By Alexis Soloski
By Molly Grogan
By R. C. Baker
By Christian Viveros-Fauné
By Alexis Soloski
By Alexis Soloski
By Lilly Lampe
If I speak of a full moon, you'll understand me to mean a phase of our ancient satellite, along with its poetic, romantic, and vampirish implications. But in German, the two words join, and "vollmond" somehow becomes not just a phenomenon cloaked in mystique, but a state of being, a condition of the soul.
The late Pina Bausch was a master of conditions of the soul, and her 2006 Vollmond—given its New York premiere at BAM by a dozen members of Tanztheater Wuppertal Pina Bausch—embraces tidal forces and moments of madness. On opening night, the dancers were cheered for their uninhibited performing, as well as for their valor in the face of great loss.
It was an occasion to remember the company's first BAM season in 1984 and the shock waves set off by Bausch's Le Sacre du Printemps, Bluebeard, Café Müller, and 1980. Hours-long, intermissionless spectacles! A stage floor covered with earth or leaves! Witty, brutal encounters between men and women! Indecent amounts of repetition! And how little "real dance"! Friendly arguments, public debates, and shouting matches ensued. And when we emerged from that, most of us found we were in love.
Almost all the pieces Bausch made from 1989 on celebrated cities where the company performed. Vollmond was created in Wuppertal, a town that needed no homage beyond the fame that the company had brought it. However, like Palermo Palermo, Danzón, Der Fensterputzer, and others, Vollmond contains more solo dance passages than Bausch's monumental earlier epics. And, like every Bausch work, it's a collage of small "acts," speeches, songs, ordeals, contests, and dances, which she assembled and mingled in provocatively surreal revues with free-wheeling themes, and set to musical selections that roam through classical, folk, and vintage pop.
So you don't expect Vollmond to be wildly different from other Bausch creations. You're an addict; you want the familiar Bausch experience with just enough beguiling surprises and deviations. You'd be disappointed if the women didn't wear slinky, strappy, silk evening gowns. You're primed for repetitions—often of abusive actions—that either escalate until you can hardly bear to watch them, or repeat almost mechanically until they're drained of their original motivation. You're ready to relish individual performers, to laugh when veteran Bausch performer Nazareth Panadero addresses us in her heavily accented, whiskey-and-cigarettes voice ("Fasten your seat belts. This is going to be a stooorrrmy night"), and to see almost every previous act reprised in a turbulent montage of a finale.
The moon's tidal aspects flood Vollmond with water. Lots of it. Dark waves throb on Peter Pabst's backdrop. Sheets of rain descend from above to gather in what turns out to be a channel that runs across the stage and through a passage in the enormous rock that sits at one side of the stage. Having clambered up the rock, Rainer Behr dips a bucket on a long cord down into the water and takes a shower. Fernando Suels Mendoza pours water from a bottle into the goblet that Tsai-Chin Yu smilingly holds up—pours until the water spills over and drenches her dress. Ditta Miranda Jasfi kneels by the channel, dipping and swinging her wet hair to make wheels of droplets. The women in their gowns, the men in their shirts and trousers, "swim" the length of the channel on their bellies. And in the cathartic, exhilarating ending, they all toss water from pails onto the boulder and into the air.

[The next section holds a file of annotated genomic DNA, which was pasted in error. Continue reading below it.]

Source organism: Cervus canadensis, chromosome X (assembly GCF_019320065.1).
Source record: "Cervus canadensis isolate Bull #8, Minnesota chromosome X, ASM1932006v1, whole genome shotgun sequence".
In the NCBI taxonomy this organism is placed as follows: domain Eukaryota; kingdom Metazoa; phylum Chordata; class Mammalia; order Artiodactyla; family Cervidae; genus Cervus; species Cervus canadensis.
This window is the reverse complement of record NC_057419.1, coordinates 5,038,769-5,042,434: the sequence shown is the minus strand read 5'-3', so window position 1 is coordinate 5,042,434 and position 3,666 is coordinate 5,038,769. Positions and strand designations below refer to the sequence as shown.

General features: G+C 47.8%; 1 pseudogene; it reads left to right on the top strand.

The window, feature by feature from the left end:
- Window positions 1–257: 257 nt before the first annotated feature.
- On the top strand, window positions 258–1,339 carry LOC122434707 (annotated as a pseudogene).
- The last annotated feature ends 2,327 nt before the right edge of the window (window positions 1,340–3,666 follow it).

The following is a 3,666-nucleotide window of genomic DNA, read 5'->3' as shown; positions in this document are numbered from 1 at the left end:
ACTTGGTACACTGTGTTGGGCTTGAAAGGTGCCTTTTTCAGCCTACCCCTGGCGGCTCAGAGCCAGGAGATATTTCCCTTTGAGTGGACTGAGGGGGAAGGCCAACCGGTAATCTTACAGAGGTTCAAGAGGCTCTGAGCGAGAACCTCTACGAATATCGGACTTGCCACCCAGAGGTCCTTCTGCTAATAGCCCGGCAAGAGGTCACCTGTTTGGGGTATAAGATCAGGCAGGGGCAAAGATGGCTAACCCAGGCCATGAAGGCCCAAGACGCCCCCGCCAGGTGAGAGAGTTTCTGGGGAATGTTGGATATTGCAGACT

Vollmond is sweet-tempered. Its ordeals and games aren't very harsh and don't last long. Azusa Seyama times Michael Strecker's ability to unhook her bra by reaching around her—eight seconds isn't good enough. He persists until he impresses her with his one-second feat. The women sit on chairs, and the men run, vault up beside them, and kiss them, rushing about to kiss as many as possible. Mendoza gets tall, mournful Helena Pikon up on the rock and attempts to shoot paper cups off her head with a water pistol. Yu backs Mendoza offstage by advancing on tiptoe while giving him a long, jiggly kiss. One extravagant bout of repetition (by Jasfi) is a laughter attack.
Almost everyone has a solo, and these are fluid storms of movements (especially passionate in the case of Behr, Mendoza, and the great Dominique Mercy—now one of the company's directors). The dancers rush about, their bodies tumbled by invisible currents, their arms lashing. And all of them (that includes Julie Anne Stanzak, Jorge Puerta Armenta, and Pablo Aran Gimeno) are marvelous.
At one point, Panadero asks for a chair and invites an invisible person to use it. She tells us that even a ghost has to sit down sometimes. I don't think Pina's ghost is sitting. Her upstanding spirit will be with the company over its next two years of performances. And, with luck, beyond.